D.C. v. Allstate Canada (19-005260)

The claimant sought entitlement to post-104 week IRBs, ACBs, and various medical benefits, as well as a special award. Vice-Chair McGee dismissed the application on the basis that the claimant had not established that the accident was the cause of the impairment giving rise to the claim. She found that the claimant sustained soft tissue injuries in the accident, from which he recovered, and that his ongoing impairments were related to a later slip and fall incident in which he injured his groin. In short, the accident was not a “but for” cause of any physical or psychological impairment. As the claimant had not established entitlement to the benefits claimed in the application, there was no basis for a special award.

Branden v. Co-operators General Insurance Company (19-008343)

The insurer sought reconsideration of the Tribunal’s decision that it was not entitled to deduct a long-term disability settlement from IRBs; the claimant sought reconsideration of the Tribunal’s decision that a special award was not payable. Vice Chair Boyce rejected both reconsideration requests. He found no error of law relating to the Tribunal’s conclusions about “gross weekly payment for loss of income” and rejected the insurer’s arguments regarding double recovery. The claimant’s receipt of LTD benefits was not a payment “under an income continuation benefit plan”, but rather a payment to settle a legal obligation resulting from litigation. The Tribunal’s decision not to grant a special award was within its discretion. The claimant was not automatically entitled to a special award simply because she recovered IRBs in the dispute. The insurer showed that it was not being “stubborn” or “inflexible” because it continued to obtain updated IRB reports as new information was received. The insurer’s position regarding deductibility of the LTD settlement was a genuine dispute that the parties had differing views on interpretation.

Jamon v. The Co-operators (19-006256)

The claimant sought entitlement to IRBs and various medical/rehabilitation benefits, including an attendant care assessment and functional abilities assessment. With respect to IRBs, Adjudicator Parish found that the claimant had proven on a balance of probabilities that she was substantially unable to perform the essential tasks of her pre-accident employment as a supervisor at Dairy Queen, emphasizing the claimant’s ongoing post-concussion symptoms, which were not addressed in the insurer’s IE reports. Adjudicator Parish further found that the attendant care assessment was reasonable and necessary because of the claimant’s self-reported difficulty with performing her personal care tasks, and that the functional abilities assessment was reasonable and necessary as it could have assisted with the determination of ongoing entitlement to IRBs. In light of her findings, Adjudicator Parish also granted a 25 percent special award on the attendant care and functional abilities assessment due to the insurer’s failure to investigate the claimant’s concussive symptoms.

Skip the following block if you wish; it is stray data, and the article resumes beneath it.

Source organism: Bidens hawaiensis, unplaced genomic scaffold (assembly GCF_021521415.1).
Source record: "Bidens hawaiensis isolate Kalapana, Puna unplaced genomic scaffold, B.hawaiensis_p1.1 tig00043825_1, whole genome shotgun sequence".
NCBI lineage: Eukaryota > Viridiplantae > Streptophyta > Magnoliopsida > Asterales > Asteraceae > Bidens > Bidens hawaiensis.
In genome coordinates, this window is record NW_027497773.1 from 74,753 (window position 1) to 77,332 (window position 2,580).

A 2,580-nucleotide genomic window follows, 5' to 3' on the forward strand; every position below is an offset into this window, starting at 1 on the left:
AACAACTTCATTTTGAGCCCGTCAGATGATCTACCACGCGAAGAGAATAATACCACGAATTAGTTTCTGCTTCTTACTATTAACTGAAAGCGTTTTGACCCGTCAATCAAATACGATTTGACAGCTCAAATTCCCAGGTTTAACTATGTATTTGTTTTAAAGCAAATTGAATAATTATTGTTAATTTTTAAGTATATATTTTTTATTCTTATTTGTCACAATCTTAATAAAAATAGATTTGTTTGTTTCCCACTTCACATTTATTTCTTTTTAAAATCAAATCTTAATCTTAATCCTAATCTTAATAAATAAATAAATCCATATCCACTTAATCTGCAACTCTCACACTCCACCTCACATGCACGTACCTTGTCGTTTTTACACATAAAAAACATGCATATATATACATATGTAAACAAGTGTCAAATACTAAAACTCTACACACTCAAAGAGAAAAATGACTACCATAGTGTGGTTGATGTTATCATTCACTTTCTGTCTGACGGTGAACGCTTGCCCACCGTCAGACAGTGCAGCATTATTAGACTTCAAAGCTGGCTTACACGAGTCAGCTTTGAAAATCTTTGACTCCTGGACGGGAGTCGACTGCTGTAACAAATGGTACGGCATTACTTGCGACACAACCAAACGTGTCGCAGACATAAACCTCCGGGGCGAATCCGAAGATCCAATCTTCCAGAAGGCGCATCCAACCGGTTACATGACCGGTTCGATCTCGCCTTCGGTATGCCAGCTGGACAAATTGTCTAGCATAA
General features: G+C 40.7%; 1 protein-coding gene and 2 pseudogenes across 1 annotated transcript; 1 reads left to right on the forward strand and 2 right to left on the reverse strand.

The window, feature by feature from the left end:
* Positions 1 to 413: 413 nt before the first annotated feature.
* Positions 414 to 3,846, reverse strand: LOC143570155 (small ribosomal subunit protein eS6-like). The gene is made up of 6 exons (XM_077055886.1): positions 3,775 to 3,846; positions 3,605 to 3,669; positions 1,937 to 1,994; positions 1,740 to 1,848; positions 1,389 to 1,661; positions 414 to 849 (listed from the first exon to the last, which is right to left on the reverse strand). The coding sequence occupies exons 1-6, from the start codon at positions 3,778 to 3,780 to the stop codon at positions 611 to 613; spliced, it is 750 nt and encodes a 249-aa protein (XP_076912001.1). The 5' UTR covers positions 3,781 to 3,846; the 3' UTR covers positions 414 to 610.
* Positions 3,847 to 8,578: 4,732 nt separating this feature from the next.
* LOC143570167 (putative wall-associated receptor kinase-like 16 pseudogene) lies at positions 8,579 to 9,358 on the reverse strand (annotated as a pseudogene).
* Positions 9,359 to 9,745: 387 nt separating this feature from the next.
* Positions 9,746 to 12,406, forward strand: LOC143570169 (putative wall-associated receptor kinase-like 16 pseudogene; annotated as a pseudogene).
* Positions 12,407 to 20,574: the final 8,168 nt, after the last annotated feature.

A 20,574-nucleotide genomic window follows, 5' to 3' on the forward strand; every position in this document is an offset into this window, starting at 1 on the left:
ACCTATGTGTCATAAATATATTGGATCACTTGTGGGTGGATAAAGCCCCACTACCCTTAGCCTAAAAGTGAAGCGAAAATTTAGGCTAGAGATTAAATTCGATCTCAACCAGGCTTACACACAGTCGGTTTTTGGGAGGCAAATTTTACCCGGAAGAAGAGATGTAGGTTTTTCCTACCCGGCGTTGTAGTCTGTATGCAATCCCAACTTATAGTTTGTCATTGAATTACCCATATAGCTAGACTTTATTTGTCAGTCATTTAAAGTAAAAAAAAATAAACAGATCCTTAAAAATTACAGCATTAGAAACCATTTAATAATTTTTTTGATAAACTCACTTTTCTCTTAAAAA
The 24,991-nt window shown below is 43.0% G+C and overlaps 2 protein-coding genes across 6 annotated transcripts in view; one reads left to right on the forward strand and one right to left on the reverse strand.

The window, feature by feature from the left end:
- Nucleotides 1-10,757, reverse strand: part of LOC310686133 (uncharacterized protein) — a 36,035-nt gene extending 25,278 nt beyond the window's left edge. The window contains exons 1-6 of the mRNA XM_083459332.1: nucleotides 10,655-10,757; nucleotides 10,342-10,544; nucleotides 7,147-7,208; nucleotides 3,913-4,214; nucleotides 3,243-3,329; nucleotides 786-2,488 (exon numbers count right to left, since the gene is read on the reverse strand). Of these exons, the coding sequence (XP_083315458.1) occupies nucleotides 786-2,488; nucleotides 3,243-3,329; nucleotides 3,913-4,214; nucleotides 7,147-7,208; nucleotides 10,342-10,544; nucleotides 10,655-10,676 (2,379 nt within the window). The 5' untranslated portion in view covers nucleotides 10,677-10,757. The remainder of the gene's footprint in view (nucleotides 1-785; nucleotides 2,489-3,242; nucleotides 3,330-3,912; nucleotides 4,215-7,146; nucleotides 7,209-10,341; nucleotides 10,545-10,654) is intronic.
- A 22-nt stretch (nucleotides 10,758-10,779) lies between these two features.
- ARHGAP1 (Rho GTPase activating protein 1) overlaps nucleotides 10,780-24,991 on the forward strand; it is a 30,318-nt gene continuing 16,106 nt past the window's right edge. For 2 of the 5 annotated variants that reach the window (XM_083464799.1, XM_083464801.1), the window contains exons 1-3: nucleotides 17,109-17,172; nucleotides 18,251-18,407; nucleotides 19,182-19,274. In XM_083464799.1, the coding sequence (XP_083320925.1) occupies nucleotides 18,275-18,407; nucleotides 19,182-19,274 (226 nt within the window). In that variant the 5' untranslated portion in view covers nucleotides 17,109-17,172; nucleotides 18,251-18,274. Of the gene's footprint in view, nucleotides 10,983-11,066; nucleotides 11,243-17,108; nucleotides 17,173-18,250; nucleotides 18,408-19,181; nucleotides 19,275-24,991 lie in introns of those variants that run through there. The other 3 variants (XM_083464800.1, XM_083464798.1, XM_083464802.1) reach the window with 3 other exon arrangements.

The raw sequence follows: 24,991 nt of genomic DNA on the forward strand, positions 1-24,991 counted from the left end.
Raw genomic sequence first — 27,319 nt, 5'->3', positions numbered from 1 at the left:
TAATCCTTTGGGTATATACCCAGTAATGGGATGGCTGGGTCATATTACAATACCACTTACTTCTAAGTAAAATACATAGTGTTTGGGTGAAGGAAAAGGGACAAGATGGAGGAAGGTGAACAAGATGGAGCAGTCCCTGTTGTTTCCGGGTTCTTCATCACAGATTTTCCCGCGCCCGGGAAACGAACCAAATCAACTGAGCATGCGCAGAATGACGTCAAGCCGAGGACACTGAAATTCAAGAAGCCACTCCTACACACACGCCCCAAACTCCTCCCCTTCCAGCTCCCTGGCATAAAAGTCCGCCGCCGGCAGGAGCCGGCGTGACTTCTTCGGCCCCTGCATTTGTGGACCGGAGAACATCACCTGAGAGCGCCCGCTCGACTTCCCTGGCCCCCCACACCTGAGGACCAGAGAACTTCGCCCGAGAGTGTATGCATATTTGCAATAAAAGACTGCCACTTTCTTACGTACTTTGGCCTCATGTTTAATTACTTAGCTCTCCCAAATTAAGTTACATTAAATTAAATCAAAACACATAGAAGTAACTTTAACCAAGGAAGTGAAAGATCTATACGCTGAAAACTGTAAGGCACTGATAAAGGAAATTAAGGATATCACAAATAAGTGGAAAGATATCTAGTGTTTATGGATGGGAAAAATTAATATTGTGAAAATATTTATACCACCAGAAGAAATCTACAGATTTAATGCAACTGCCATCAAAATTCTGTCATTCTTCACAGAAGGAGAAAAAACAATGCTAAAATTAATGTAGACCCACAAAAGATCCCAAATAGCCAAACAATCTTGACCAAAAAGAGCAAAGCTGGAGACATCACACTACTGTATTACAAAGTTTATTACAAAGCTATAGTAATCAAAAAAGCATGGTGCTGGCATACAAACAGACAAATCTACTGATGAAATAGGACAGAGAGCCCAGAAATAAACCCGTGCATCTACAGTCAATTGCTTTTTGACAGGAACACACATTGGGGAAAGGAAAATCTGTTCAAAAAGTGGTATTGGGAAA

Seepersaud v. Allstate Insurance (20-000400)

The claimant sought a special award due to the insurer’s unreasonable delay in paying his IRB. Vice Chair Boyce found that the evidence demonstrated that the insurer withheld and delayed the payment of the claimant’s IRB claim for over one year of his eligibility, despite having all of the documentation reasonably required to initiate and calculate the claim. The insurer failed to communicate with its insured for several months after its section 33 requests were satisfied, did not acknowledge receipt of the documentation, and did not calculate or pay the IRBs. Vice Chair Boyce rejected the insurer’s submission that this was a situation where the insurer simply “got it wrong”, but rather found that this was a situation where the insurer “simply dropped the ball”. As such, he granted a special award representing 25 percent of the total benefits payable due to the insurer’s unreasonable withholding and delay of the payment of the claimant’s IRB.